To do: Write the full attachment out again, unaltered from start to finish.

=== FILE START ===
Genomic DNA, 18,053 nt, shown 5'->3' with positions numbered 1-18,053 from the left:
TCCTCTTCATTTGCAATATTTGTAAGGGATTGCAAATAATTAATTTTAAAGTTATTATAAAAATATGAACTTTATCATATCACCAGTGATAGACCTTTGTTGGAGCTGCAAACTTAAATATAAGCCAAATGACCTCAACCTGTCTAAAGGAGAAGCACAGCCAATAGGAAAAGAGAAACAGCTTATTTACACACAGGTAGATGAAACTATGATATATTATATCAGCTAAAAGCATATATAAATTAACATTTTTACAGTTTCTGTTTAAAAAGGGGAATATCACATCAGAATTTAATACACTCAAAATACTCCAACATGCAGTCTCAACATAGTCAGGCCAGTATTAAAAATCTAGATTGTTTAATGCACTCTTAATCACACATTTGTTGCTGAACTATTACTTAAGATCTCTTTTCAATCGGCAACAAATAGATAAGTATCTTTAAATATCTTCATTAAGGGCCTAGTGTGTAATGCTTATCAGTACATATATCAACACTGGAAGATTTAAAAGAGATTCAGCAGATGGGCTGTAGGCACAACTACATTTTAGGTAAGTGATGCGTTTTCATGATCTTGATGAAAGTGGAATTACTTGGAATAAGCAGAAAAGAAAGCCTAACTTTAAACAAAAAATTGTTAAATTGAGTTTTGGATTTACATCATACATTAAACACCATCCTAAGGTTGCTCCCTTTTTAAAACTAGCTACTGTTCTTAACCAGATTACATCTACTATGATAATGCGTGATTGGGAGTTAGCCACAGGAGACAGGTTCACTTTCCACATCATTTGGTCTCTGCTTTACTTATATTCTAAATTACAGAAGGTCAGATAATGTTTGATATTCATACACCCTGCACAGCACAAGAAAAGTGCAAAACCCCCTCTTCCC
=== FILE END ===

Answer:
Genomic DNA, 18,053 nt, shown 5'->3' with positions numbered 1-18,053 from the left:
TCCTCTTCATTTGCAATATTTGTAAGGGATTGCAAATAATTAATTTTAAAGTTATTATAAAAATATGAACTTTATCATATCACCAGTGATAGACCTTTGTTGGAGCTGCAAACTTAAATATAAGCCAAATGACCTCAACCTGTCTAAAGGAGAAGCACAGCCAATAGGAAAAGAGAAACAGCTTATTTACACACAGGTAGATGAAACTATGATATATTATATCAGCTAAAAGCATATATAAATTAACATTTTTACAGTTTCTGTTTAAAAAGGGGAATATCACATCAGAATTTAATACACTCAAAATACTCCAACATGCAGTCTCAACATAGTCAGGCCAGTATTAAAAATCTAGATTGTTTAATGCACTCTTAATCACACATTTGTTGCTGAACTATTACTTAAGATCTCTTTTCAATCGGCAACAAATAGATAAGTATCTTTAAATATCTTCATTAAGGGCCTAGTGTGTAATGCTTATCAGTACATATATCAACACTGGAAGATTTAAAAGAGATTCAGCAGATGGGCTGTAGGCACAACTACATTTTAGGTAAGTGATGCGTTTTCATGATCTTGATGAAAGTGGAATTACTTGGAATAAGCAGAAAAGAAAGCCTAACTTTAAACAAAAAATTGTTAAATTGAGTTTTGGATTTACATCATACATTAAACACCATCCTAAGGTTGCTCCCTTTTTAAAACTAGCTACTGTTCTTAACCAGATTACATCTACTATGATAATGCGTGATTGGGAGTTAGCCACAGGAGACAGGTTCACTTTCCACATCATTTGGTCTCTGCTTTACTTATATTCTAAATTACAGAAGGTCAGATAATGTTTGATATTCATACACCCTGCACAGCACAAGAAAAGTGCAAAACCCCCTCTTCCC